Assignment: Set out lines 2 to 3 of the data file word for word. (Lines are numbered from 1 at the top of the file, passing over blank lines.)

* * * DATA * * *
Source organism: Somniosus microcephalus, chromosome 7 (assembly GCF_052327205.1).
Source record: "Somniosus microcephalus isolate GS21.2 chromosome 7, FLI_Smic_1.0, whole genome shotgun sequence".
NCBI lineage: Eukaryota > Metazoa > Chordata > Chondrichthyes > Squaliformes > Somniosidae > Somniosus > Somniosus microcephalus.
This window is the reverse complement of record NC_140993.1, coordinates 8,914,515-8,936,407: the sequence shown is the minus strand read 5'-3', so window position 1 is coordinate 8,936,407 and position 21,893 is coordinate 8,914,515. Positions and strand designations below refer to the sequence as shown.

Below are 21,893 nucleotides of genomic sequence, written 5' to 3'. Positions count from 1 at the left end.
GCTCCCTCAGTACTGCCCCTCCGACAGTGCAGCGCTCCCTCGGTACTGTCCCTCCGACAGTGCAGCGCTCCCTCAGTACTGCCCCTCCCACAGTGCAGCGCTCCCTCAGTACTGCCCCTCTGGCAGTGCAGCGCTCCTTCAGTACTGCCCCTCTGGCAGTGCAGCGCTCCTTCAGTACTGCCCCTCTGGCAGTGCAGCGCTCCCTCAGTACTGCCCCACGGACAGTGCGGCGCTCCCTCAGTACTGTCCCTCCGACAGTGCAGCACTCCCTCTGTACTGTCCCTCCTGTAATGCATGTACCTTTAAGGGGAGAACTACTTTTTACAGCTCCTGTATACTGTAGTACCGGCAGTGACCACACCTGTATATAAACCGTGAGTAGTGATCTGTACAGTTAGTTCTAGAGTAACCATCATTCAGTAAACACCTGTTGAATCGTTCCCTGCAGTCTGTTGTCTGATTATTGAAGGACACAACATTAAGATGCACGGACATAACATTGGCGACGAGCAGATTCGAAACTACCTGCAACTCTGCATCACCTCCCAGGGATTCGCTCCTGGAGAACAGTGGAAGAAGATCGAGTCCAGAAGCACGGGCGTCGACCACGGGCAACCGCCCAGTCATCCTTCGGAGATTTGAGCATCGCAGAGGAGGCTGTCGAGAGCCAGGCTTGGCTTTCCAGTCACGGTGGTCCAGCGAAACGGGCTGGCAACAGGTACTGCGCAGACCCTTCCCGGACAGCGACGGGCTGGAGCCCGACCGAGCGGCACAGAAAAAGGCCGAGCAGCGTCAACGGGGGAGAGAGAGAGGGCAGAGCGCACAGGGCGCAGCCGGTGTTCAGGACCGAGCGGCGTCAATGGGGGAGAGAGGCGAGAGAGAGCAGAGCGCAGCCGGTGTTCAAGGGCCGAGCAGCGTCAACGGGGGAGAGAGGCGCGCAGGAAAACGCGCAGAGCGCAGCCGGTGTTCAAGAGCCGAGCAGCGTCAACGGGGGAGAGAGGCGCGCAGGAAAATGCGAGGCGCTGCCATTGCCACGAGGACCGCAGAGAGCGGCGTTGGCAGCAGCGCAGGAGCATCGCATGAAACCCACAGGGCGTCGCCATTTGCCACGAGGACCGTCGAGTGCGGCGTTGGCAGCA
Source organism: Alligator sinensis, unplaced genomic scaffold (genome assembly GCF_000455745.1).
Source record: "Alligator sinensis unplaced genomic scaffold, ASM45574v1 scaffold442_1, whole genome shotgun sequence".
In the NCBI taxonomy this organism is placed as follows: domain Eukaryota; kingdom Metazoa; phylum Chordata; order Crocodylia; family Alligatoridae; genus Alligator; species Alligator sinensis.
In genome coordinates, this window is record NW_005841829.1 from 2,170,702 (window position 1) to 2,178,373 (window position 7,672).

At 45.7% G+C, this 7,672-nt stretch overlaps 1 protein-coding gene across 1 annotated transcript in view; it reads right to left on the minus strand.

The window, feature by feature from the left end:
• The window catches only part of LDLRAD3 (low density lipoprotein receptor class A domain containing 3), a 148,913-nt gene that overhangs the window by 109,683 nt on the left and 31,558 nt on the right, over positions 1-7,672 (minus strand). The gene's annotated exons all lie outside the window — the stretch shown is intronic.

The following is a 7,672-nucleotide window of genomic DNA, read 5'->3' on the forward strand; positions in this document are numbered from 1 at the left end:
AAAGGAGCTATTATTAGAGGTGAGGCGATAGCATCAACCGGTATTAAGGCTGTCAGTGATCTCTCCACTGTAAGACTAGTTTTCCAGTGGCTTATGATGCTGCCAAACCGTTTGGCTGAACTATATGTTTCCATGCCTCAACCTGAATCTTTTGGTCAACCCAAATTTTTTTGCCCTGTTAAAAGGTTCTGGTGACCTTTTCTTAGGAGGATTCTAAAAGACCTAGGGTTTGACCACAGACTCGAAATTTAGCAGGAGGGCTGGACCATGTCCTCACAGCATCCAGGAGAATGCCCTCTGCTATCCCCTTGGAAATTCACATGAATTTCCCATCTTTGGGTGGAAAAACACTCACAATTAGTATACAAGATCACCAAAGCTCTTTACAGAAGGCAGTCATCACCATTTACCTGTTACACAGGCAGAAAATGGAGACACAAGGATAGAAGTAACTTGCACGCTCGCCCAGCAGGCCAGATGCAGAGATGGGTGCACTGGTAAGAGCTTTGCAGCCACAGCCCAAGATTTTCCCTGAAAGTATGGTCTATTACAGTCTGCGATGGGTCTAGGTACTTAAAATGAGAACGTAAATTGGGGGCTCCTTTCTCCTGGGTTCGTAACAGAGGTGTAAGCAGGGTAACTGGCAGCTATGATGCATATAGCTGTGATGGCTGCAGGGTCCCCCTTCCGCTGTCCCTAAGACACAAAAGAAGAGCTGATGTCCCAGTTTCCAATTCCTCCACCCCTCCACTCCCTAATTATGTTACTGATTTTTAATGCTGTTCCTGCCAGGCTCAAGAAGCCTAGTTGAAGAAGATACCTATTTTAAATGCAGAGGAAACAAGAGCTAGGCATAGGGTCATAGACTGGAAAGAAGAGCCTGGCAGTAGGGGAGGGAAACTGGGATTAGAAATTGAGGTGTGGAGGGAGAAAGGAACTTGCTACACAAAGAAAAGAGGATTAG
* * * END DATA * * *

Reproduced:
Source record: "Somniosus microcephalus isolate GS21.2 chromosome 7, FLI_Smic_1.0, whole genome shotgun sequence".
NCBI lineage: Eukaryota > Metazoa > Chordata > Chondrichthyes > Squaliformes > Somniosidae > Somniosus > Somniosus microcephalus.